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Tuesday, May 25, 2010

Pho Hoa

If Australia has Vegemite and meat pies, Vietnam has Pho. Pronounced "Fur" it is a Vietnamese beef and noodle soup. Usually eaten at breakfast, the soup includes noodles made from rice and is often served with basil, lime, bean sprouts and peppers that are added to the soup by the consumer. Phở is served in a bowl with a specific cut of white rice noodles (called bánh phở') in clear beef broth, with thin cuts of beef (steak, fatty flank, lean flank, brisket). Variations feature tendon, tripe, meatballs, chicken leg, chicken breast, or other chicken organs. "With the lot" (made with chicken broth and all or most of the shop's chicken and cattle offerings, including chicken hearts and livers and beef tripe and tendons) is known as phở đặc biệt ("specialty phở"). The broth is generally made by simmering beef (and sometimes chicken) bones, oxtails, flank steak, charred onion, and spices, taking several hours to prepare. Seasonings can include Saigon cinnamon or other kinds of cinnamon as alternatives, star anise, roasted ginger, black cardamom, coriander seed, fennel seed and clove. Vietnamese dishes are meals typically served with lots of greens, herbs, vegetables and various other accompaniments such as dipping sauces, hot and spicy pastes, and flavor enhancements, such as a squeeze of lime or lemon. The dish is garnished with ingredients such as green onions, white onions, coriander, Thai basil (húng quế), fresh Thai chili peppers, lemon or lime wedges, bean sprouts, and cilantro (ngò rí) or culantro (ngò gai).

I am a big user of the site Trip Advisor. ( It is a site for travellers written by travellers and is an amazing source of information on any place you can think of. As well as a forum and hotel reviews they also rate restaurants. The restaurant in the pictures below is currently ranked as the number one in Ho Chi Minh by travellers. This is unusual as mostly the high ranked ones tend to be a little more expensive. So who am I not to try out the number one! It set me back a grand total of 55,000 dong ($3.50) and I had a big bowl of beef Pho and a Cafe Sua Da (iced coffee). The place was rocking and the food guaranteed to be fresh as the turnover must be huge. The servings were large, condiments a plenty and a kitchen open so you can see what is going on. (Depending on who you are, this can be off putting....some weird shit goes into some of that Pho!) My review? The broth was delicious, the noodles delightful, however, as with most of the Pho I try here I find the meat a bit gristly. I think I might have to go back and try the vegetarian one before I make my final decision. I DID however love the atmosphere. I enjoyed the fact that I am doing what generations of Vietnamese have done before me and will continue to do in the future. I think Pho for breakfast rocks! (The coffee has me jumping out of my skin though!)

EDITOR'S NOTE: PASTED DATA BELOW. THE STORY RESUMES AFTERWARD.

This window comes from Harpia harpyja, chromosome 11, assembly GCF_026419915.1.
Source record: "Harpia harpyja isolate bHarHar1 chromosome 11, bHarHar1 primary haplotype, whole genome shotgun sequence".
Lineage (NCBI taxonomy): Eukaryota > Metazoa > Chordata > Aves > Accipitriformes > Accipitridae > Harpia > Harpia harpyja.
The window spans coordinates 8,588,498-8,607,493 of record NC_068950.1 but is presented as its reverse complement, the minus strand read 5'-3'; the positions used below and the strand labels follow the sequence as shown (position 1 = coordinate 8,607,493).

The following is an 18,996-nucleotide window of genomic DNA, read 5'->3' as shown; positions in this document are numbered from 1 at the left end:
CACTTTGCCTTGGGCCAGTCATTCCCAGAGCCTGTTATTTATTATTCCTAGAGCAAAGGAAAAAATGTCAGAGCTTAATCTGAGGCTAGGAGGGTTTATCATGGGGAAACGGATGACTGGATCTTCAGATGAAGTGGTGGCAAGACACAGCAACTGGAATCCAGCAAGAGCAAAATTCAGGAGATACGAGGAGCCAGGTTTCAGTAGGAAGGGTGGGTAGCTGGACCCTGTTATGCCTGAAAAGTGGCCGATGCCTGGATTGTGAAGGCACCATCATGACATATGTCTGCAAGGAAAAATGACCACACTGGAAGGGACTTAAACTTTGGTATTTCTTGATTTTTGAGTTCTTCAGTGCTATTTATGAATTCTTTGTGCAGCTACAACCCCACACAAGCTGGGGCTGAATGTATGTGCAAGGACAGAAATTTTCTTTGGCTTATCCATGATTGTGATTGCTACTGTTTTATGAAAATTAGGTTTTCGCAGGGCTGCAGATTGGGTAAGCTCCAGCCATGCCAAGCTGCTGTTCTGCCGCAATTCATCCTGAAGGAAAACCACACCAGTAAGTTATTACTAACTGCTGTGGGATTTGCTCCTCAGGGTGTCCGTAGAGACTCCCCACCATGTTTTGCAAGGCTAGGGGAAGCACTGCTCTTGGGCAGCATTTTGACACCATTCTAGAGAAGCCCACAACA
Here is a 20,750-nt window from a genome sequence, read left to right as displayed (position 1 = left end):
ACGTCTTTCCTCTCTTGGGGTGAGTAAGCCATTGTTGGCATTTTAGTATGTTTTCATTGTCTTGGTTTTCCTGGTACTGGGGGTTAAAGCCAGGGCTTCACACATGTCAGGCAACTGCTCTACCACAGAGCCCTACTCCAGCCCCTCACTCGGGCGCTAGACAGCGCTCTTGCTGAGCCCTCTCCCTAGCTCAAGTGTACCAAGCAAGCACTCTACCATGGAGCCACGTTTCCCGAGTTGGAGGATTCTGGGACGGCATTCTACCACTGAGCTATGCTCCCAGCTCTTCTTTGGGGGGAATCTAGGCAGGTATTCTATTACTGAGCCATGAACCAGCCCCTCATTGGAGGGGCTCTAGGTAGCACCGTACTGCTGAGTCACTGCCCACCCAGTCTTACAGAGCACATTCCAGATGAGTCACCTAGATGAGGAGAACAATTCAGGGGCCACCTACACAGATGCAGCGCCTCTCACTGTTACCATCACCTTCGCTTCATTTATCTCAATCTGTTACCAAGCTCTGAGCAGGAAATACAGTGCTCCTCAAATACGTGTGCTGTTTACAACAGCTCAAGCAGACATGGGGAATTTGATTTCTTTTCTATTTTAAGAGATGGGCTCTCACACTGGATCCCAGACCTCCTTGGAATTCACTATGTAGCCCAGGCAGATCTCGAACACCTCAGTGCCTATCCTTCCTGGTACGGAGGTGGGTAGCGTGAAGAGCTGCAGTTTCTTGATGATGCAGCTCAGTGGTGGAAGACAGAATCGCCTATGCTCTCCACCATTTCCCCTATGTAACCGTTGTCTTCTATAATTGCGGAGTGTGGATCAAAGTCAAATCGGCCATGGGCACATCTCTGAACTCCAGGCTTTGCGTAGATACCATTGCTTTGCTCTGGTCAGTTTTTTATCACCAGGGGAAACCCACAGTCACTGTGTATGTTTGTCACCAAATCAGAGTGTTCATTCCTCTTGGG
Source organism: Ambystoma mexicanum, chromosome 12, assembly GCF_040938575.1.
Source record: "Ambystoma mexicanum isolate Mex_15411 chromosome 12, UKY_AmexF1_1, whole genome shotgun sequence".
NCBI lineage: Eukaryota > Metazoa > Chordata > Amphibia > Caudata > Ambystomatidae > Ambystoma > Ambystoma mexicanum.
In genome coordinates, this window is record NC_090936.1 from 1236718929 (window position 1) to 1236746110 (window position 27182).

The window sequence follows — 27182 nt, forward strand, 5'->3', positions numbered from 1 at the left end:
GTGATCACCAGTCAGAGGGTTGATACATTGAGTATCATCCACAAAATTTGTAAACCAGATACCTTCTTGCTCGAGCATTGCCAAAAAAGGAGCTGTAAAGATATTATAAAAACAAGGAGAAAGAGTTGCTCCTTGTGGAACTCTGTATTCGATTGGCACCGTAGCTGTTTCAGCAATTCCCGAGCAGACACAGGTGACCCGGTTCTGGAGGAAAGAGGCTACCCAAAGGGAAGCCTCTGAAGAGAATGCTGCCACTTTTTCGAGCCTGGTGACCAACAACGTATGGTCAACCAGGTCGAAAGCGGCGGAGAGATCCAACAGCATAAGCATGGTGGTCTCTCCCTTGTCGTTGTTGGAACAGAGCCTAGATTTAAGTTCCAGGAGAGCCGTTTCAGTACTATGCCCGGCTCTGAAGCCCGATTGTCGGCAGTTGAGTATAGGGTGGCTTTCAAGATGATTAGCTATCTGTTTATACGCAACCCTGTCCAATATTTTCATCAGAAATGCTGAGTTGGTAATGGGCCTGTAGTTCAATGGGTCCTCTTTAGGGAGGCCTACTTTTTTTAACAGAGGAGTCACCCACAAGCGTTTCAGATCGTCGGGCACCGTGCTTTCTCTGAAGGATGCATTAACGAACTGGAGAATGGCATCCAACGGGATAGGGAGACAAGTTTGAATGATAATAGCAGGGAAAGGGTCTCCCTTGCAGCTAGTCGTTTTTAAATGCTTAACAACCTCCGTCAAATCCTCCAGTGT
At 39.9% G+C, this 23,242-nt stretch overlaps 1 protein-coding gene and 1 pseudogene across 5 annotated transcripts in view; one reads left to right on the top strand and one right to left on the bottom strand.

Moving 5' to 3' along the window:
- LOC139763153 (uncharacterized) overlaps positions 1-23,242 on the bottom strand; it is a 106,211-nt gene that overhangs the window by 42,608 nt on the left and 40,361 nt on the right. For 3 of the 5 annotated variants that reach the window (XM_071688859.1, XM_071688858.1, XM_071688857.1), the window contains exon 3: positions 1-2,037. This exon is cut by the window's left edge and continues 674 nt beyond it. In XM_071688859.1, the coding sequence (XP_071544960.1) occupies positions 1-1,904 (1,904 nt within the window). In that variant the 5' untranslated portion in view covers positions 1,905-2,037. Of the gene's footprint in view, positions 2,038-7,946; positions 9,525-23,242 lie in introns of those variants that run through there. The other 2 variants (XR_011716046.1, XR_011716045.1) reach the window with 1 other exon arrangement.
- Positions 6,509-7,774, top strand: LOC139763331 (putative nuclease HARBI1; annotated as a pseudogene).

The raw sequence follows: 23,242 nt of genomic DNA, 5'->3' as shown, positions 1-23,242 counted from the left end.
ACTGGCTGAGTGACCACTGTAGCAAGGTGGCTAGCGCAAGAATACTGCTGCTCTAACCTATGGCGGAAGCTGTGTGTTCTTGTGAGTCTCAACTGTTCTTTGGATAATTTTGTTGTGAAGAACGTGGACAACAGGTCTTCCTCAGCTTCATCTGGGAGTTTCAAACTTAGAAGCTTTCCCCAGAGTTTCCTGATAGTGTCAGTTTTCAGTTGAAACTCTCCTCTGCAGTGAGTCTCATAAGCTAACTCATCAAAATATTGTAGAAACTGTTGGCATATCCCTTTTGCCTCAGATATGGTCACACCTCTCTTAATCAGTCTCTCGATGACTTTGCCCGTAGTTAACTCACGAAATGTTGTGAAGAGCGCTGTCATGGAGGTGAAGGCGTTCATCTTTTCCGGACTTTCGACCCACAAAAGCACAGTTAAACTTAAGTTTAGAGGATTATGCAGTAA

1. Hi Dani, I love Pho and VN coffee, but my butt doesn't like the sugar in the condensed milk. I bought a coffee maker home with me last time and a friend in Vung Tau sends me the coffee :)

    I love your blog and your adventure. We're off on ours in 10 days, but minus our kids.

  2. Hey Snap! Thanks for reading! 5 months on and the coffee still leaves me shaking! Enjoy your adventure. If I can help with any info let me know!

  3. Thanks Danni, I'm going the Chiang Mai, Thailand but hope to jump across to VN at some stage to see old friends.


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